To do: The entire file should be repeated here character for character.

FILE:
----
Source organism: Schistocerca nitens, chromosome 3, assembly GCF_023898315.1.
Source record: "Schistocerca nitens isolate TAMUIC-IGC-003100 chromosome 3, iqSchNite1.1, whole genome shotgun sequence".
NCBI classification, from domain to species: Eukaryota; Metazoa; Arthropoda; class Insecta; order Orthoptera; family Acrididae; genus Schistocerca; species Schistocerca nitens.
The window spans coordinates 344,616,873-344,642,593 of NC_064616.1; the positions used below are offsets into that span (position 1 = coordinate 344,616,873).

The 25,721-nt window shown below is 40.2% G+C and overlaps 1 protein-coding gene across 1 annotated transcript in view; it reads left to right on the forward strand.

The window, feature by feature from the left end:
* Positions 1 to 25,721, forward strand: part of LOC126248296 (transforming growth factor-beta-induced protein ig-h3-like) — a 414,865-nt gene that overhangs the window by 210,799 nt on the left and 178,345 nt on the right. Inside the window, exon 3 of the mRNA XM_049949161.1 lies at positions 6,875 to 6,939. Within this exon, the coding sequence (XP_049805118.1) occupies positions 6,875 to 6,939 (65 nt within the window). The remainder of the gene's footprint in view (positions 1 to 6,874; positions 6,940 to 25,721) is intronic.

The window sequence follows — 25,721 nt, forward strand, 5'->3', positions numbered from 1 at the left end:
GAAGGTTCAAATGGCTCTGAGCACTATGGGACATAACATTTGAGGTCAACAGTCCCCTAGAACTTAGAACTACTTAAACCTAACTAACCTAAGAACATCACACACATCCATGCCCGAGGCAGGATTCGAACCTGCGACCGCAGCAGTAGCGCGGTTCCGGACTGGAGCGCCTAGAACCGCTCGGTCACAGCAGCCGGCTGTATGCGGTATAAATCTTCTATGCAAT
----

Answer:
Source organism: Schistocerca nitens, chromosome 3, assembly GCF_023898315.1.
Source record: "Schistocerca nitens isolate TAMUIC-IGC-003100 chromosome 3, iqSchNite1.1, whole genome shotgun sequence".
NCBI classification, from domain to species: Eukaryota; Metazoa; Arthropoda; class Insecta; order Orthoptera; family Acrididae; genus Schistocerca; species Schistocerca nitens.
The window spans coordinates 344,616,873-344,642,593 of NC_064616.1; the positions used below are offsets into that span (position 1 = coordinate 344,616,873).

The 25,721-nt window shown below is 40.2% G+C and overlaps 1 protein-coding gene across 1 annotated transcript in view; it reads left to right on the forward strand.

The window, feature by feature from the left end:
* Positions 1 to 25,721, forward strand: part of LOC126248296 (transforming growth factor-beta-induced protein ig-h3-like) — a 414,865-nt gene that overhangs the window by 210,799 nt on the left and 178,345 nt on the right. Inside the window, exon 3 of the mRNA XM_049949161.1 lies at positions 6,875 to 6,939. Within this exon, the coding sequence (XP_049805118.1) occupies positions 6,875 to 6,939 (65 nt within the window). The remainder of the gene's footprint in view (positions 1 to 6,874; positions 6,940 to 25,721) is intronic.

The window sequence follows — 25,721 nt, forward strand, 5'->3', positions numbered from 1 at the left end:
GAAGGTTCAAATGGCTCTGAGCACTATGGGACATAACATTTGAGGTCAACAGTCCCCTAGAACTTAGAACTACTTAAACCTAACTAACCTAAGAACATCACACACATCCATGCCCGAGGCAGGATTCGAACCTGCGACCGCAGCAGTAGCGCGGTTCCGGACTGGAGCGCCTAGAACCGCTCGGTCACAGCAGCCGGCTGTATGCGGTATAAATCTTCTATGCAAT